To stat, or not to stat...
For those that have played games recently, you have most probably noticed the +90 to this, +180 to that type stats on weapons and armor. To my mind, gear like that is trying to balance a bunny on a seasaw by dropping a freight train on the other side. You might create the first bunny astronaut, but you will not make a balanced game. Not only that, as mentioned previously, you introduce what I affectionatly refer to as stat whores, the people who don't care about anything except having the best stats. While this is not, in and of itself, a bad thing, it has some definite draw backs.

  • Scalability - A weapon system like this quickly makes killing high end creature content a trivial matter as new expansions are released. A prime example is in EQI where players can solo gods. (Does that mean the players are gods..... some of them seem to think so!)

  • Content Destruction - This type of system quickly makes area, equipment and creature content obsolete as they will not be able to provide enough challenge or reward for the players' time investment. This is a net loss for the developer that requires constant deliver of new content to keep players challenged and interested if there is any plan at all to try and further the profit margins.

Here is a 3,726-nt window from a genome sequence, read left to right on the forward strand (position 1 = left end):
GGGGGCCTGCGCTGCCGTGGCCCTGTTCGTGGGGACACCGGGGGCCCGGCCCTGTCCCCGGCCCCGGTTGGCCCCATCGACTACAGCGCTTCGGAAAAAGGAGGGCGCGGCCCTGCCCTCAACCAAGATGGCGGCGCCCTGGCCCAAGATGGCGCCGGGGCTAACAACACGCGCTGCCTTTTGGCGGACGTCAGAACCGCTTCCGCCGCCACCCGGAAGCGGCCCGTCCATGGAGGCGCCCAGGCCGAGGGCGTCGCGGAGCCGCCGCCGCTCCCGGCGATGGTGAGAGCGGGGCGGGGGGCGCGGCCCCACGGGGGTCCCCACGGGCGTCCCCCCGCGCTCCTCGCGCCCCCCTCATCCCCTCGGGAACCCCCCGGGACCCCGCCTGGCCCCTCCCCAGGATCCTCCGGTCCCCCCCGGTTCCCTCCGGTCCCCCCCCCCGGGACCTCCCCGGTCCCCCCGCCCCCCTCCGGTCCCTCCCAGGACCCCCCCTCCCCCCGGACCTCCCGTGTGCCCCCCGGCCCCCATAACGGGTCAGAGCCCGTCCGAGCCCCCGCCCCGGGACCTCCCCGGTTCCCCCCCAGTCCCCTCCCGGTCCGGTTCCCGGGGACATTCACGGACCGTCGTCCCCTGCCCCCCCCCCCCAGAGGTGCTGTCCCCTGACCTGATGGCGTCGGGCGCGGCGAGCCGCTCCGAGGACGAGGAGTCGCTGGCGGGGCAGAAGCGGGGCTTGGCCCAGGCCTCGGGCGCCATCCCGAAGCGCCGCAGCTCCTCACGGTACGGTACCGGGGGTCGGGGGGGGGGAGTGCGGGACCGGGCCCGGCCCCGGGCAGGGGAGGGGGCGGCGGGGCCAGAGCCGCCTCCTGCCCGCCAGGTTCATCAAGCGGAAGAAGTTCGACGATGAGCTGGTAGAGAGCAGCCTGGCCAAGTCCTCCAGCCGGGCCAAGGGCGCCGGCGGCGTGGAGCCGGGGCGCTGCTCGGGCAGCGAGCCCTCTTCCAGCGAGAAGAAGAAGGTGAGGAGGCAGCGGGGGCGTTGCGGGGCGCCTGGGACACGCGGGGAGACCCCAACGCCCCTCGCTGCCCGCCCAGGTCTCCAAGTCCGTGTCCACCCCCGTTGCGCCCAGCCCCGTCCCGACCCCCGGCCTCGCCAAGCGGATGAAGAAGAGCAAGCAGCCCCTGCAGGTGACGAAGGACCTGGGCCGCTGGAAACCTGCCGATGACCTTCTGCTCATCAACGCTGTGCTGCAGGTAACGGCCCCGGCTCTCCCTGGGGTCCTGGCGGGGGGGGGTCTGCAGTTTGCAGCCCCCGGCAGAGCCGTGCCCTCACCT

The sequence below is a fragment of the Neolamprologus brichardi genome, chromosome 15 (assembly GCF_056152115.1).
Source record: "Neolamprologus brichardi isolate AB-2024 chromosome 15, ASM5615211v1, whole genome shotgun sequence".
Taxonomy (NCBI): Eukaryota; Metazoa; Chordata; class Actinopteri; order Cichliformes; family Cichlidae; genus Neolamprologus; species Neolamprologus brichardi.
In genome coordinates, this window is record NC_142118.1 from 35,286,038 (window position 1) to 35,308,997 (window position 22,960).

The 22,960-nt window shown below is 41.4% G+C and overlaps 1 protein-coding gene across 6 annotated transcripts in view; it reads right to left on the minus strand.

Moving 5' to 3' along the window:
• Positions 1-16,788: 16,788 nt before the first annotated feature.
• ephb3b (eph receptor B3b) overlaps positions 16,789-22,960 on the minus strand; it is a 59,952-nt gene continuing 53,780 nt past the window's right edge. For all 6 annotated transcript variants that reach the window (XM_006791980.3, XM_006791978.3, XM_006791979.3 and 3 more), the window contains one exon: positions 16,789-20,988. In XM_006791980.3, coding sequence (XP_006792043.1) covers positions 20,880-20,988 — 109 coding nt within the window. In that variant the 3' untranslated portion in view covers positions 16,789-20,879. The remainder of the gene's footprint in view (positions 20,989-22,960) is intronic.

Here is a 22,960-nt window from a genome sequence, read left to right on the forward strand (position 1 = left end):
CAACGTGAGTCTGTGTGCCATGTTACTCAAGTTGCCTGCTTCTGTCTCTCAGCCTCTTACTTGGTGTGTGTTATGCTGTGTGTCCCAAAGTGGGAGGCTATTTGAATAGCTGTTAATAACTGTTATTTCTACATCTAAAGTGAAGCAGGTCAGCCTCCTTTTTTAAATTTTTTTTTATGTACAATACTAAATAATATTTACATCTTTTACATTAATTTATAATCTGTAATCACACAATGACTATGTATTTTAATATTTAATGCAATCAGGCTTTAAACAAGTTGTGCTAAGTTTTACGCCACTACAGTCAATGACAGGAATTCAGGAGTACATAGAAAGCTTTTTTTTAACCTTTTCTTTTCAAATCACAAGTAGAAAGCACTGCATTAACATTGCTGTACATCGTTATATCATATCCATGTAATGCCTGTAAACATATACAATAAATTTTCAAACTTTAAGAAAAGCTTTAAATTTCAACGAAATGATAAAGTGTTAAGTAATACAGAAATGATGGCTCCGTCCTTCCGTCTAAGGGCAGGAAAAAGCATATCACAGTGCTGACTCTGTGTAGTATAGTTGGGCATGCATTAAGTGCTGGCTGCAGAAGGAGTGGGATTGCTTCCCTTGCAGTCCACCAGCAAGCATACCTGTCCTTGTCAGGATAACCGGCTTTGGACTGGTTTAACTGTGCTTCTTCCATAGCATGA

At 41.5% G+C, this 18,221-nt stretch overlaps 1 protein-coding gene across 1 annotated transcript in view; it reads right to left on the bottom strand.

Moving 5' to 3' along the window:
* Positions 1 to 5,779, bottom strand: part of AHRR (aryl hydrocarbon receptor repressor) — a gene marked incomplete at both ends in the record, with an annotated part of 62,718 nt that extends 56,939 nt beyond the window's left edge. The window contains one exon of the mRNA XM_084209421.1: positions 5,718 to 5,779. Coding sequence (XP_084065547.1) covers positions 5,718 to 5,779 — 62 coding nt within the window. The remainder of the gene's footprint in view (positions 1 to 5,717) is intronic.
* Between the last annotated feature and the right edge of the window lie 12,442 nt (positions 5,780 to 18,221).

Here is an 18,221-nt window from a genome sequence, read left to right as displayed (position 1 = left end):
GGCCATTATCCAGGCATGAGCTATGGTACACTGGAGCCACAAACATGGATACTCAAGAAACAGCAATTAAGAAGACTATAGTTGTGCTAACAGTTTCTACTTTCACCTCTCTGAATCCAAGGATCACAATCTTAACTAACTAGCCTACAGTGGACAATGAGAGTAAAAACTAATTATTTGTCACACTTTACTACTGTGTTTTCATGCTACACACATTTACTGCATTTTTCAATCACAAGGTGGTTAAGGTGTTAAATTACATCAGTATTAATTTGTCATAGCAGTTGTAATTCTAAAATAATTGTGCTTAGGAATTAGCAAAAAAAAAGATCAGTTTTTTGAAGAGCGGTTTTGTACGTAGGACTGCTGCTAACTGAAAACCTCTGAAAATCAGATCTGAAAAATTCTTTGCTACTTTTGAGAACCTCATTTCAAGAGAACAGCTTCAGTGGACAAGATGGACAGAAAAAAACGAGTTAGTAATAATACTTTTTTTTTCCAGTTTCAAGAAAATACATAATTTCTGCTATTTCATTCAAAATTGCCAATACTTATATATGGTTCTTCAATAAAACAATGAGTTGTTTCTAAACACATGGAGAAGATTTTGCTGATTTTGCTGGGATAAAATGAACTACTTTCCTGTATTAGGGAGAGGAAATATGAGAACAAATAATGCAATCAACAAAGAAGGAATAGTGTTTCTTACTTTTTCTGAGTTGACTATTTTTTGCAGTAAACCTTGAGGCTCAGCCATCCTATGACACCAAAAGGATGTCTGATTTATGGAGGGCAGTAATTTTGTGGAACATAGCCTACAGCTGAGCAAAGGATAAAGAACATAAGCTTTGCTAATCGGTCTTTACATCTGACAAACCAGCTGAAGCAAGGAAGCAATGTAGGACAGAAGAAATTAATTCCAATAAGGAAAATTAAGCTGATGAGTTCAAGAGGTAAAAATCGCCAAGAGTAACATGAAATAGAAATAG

• Player Retention - This type of system either leads to a contived binding system or countless twinked characters running around. One way kills the in world economy, the other kills the content faster than it was designed for, potentially lowering the retention rate and duration from what was targeted as old players get disgusted at seeing 'newbs' burn through the levels so quickly, new players feel bored so they don't stay, players feel like you are cheating by not letting them sell their gear(especially when you are dangling the next shiny right in front of them that they can not afford), or players still do not really understand how to make the most effective use of their characters because all of the carefully structured learning curve you created for them has been bypassed. 

  • Economy - This type of system has a negative impact on the player economy(assuming you do not use the binding system) as more players reaching the end game flood the market with high end gear thus reducing the marketability of your low and mid-game content.